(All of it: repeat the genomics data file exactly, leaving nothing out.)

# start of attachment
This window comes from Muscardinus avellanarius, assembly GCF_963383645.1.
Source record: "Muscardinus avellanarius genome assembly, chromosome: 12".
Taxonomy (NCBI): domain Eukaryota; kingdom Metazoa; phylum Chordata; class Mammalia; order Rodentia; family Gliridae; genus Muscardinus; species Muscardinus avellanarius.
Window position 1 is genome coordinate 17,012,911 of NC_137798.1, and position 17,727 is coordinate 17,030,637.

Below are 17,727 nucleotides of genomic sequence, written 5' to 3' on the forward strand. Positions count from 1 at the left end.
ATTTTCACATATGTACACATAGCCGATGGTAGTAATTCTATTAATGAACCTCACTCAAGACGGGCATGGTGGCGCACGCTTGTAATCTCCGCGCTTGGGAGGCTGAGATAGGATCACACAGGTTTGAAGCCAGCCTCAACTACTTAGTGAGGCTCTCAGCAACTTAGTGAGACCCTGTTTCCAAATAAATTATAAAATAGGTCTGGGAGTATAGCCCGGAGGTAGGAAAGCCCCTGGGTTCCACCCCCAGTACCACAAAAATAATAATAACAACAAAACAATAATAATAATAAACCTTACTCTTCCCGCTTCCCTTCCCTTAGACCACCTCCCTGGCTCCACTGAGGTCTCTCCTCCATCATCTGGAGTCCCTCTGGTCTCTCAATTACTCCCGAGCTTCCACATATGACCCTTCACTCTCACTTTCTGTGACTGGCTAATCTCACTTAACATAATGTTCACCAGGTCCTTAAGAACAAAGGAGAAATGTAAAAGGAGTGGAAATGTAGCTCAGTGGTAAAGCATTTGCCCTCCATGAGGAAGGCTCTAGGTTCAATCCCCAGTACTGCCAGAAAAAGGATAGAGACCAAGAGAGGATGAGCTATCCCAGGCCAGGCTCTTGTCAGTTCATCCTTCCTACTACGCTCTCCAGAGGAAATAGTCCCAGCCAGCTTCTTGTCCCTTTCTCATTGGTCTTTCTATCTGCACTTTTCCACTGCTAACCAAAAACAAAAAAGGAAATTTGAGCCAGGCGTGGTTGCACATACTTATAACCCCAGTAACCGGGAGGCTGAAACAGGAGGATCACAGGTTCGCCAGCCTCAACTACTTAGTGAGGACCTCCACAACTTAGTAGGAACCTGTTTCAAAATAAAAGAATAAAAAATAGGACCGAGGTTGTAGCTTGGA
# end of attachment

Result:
This window comes from Muscardinus avellanarius, assembly GCF_963383645.1.
Source record: "Muscardinus avellanarius genome assembly, chromosome: 12".
Taxonomy (NCBI): domain Eukaryota; kingdom Metazoa; phylum Chordata; class Mammalia; order Rodentia; family Gliridae; genus Muscardinus; species Muscardinus avellanarius.
Window position 1 is genome coordinate 17,012,911 of NC_137798.1, and position 17,727 is coordinate 17,030,637.

Below are 17,727 nucleotides of genomic sequence, written 5' to 3' on the forward strand. Positions count from 1 at the left end.
ATTTTCACATATGTACACATAGCCGATGGTAGTAATTCTATTAATGAACCTCACTCAAGACGGGCATGGTGGCGCACGCTTGTAATCTCCGCGCTTGGGAGGCTGAGATAGGATCACACAGGTTTGAAGCCAGCCTCAACTACTTAGTGAGGCTCTCAGCAACTTAGTGAGACCCTGTTTCCAAATAAATTATAAAATAGGTCTGGGAGTATAGCCCGGAGGTAGGAAAGCCCCTGGGTTCCACCCCCAGTACCACAAAAATAATAATAACAACAAAACAATAATAATAATAAACCTTACTCTTCCCGCTTCCCTTCCCTTAGACCACCTCCCTGGCTCCACTGAGGTCTCTCCTCCATCATCTGGAGTCCCTCTGGTCTCTCAATTACTCCCGAGCTTCCACATATGACCCTTCACTCTCACTTTCTGTGACTGGCTAATCTCACTTAACATAATGTTCACCAGGTCCTTAAGAACAAAGGAGAAATGTAAAAGGAGTGGAAATGTAGCTCAGTGGTAAAGCATTTGCCCTCCATGAGGAAGGCTCTAGGTTCAATCCCCAGTACTGCCAGAAAAAGGATAGAGACCAAGAGAGGATGAGCTATCCCAGGCCAGGCTCTTGTCAGTTCATCCTTCCTACTACGCTCTCCAGAGGAAATAGTCCCAGCCAGCTTCTTGTCCCTTTCTCATTGGTCTTTCTATCTGCACTTTTCCACTGCTAACCAAAAACAAAAAAGGAAATTTGAGCCAGGCGTGGTTGCACATACTTATAACCCCAGTAACCGGGAGGCTGAAACAGGAGGATCACAGGTTCGCCAGCCTCAACTACTTAGTGAGGACCTCCACAACTTAGTAGGAACCTGTTTCAAAATAAAAGAATAAAAAATAGGACCGAGGTTGTAGCTTGGA